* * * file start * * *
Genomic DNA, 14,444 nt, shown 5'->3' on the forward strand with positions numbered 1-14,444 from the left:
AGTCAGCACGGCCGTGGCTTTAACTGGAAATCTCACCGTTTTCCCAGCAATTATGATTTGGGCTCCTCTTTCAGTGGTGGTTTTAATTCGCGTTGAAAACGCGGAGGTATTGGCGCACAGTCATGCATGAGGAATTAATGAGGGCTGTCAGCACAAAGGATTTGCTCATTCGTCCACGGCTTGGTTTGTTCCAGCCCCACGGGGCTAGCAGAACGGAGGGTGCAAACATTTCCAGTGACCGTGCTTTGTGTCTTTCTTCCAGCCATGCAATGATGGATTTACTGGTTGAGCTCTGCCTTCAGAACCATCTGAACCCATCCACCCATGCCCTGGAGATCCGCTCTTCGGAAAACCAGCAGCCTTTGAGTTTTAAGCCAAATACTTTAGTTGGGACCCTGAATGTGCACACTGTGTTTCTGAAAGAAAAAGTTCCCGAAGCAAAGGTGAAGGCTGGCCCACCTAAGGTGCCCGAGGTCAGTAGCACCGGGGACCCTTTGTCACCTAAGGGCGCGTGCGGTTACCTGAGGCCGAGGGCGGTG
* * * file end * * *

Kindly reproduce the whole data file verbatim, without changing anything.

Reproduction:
Genomic DNA, 14,444 nt, shown 5'->3' on the forward strand with positions numbered 1-14,444 from the left:
AGTCAGCACGGCCGTGGCTTTAACTGGAAATCTCACCGTTTTCCCAGCAATTATGATTTGGGCTCCTCTTTCAGTGGTGGTTTTAATTCGCGTTGAAAACGCGGAGGTATTGGCGCACAGTCATGCATGAGGAATTAATGAGGGCTGTCAGCACAAAGGATTTGCTCATTCGTCCACGGCTTGGTTTGTTCCAGCCCCACGGGGCTAGCAGAACGGAGGGTGCAAACATTTCCAGTGACCGTGCTTTGTGTCTTTCTTCCAGCCATGCAATGATGGATTTACTGGTTGAGCTCTGCCTTCAGAACCATCTGAACCCATCCACCCATGCCCTGGAGATCCGCTCTTCGGAAAACCAGCAGCCTTTGAGTTTTAAGCCAAATACTTTAGTTGGGACCCTGAATGTGCACACTGTGTTTCTGAAAGAAAAAGTTCCCGAAGCAAAGGTGAAGGCTGGCCCACCTAAGGTGCCCGAGGTCAGTAGCACCGGGGACCCTTTGTCACCTAAGGGCGCGTGCGGTTACCTGAGGCCGAGGGCGGTG